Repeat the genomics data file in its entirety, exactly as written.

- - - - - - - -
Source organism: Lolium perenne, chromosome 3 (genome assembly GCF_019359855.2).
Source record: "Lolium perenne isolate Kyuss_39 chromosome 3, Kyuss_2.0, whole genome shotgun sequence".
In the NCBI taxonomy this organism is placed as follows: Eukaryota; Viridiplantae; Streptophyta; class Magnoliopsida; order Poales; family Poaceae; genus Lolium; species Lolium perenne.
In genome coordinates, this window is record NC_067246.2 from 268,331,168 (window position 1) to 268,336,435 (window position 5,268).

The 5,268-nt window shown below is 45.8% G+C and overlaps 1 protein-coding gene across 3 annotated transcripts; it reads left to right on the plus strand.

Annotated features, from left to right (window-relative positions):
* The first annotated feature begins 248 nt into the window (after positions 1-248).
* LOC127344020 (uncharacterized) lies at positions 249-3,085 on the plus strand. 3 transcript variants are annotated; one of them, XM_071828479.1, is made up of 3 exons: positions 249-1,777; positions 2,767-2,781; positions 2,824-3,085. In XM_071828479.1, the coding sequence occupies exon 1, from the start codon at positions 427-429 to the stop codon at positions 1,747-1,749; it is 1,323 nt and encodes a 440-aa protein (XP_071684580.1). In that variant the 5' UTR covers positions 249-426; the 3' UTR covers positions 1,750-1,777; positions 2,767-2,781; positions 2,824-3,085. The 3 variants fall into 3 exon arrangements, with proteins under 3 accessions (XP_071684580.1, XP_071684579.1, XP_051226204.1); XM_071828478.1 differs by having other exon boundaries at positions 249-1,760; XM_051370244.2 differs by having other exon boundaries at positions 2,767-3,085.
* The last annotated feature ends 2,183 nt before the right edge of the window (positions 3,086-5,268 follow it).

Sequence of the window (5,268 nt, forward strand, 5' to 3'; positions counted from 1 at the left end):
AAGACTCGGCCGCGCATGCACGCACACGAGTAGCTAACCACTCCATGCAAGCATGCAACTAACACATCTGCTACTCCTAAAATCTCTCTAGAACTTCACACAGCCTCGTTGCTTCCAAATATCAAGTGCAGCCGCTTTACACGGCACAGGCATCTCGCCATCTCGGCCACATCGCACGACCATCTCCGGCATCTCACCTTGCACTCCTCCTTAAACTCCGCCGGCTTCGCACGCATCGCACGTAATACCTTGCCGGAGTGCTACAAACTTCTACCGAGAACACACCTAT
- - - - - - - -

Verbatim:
Source organism: Lolium perenne, chromosome 3 (genome assembly GCF_019359855.2).
Source record: "Lolium perenne isolate Kyuss_39 chromosome 3, Kyuss_2.0, whole genome shotgun sequence".
In the NCBI taxonomy this organism is placed as follows: Eukaryota; Viridiplantae; Streptophyta; class Magnoliopsida; order Poales; family Poaceae; genus Lolium; species Lolium perenne.
In genome coordinates, this window is record NC_067246.2 from 268,331,168 (window position 1) to 268,336,435 (window position 5,268).

The 5,268-nt window shown below is 45.8% G+C and overlaps 1 protein-coding gene across 3 annotated transcripts; it reads left to right on the plus strand.

Annotated features, from left to right (window-relative positions):
* The first annotated feature begins 248 nt into the window (after positions 1-248).
* LOC127344020 (uncharacterized) lies at positions 249-3,085 on the plus strand. 3 transcript variants are annotated; one of them, XM_071828479.1, is made up of 3 exons: positions 249-1,777; positions 2,767-2,781; positions 2,824-3,085. In XM_071828479.1, the coding sequence occupies exon 1, from the start codon at positions 427-429 to the stop codon at positions 1,747-1,749; it is 1,323 nt and encodes a 440-aa protein (XP_071684580.1). In that variant the 5' UTR covers positions 249-426; the 3' UTR covers positions 1,750-1,777; positions 2,767-2,781; positions 2,824-3,085. The 3 variants fall into 3 exon arrangements, with proteins under 3 accessions (XP_071684580.1, XP_071684579.1, XP_051226204.1); XM_071828478.1 differs by having other exon boundaries at positions 249-1,760; XM_051370244.2 differs by having other exon boundaries at positions 2,767-3,085.
* The last annotated feature ends 2,183 nt before the right edge of the window (positions 3,086-5,268 follow it).

Sequence of the window (5,268 nt, forward strand, 5' to 3'; positions counted from 1 at the left end):
AAGACTCGGCCGCGCATGCACGCACACGAGTAGCTAACCACTCCATGCAAGCATGCAACTAACACATCTGCTACTCCTAAAATCTCTCTAGAACTTCACACAGCCTCGTTGCTTCCAAATATCAAGTGCAGCCGCTTTACACGGCACAGGCATCTCGCCATCTCGGCCACATCGCACGACCATCTCCGGCATCTCACCTTGCACTCCTCCTTAAACTCCGCCGGCTTCGCACGCATCGCACGTAATACCTTGCCGGAGTGCTACAAACTTCTACCGAGAACACACCTAT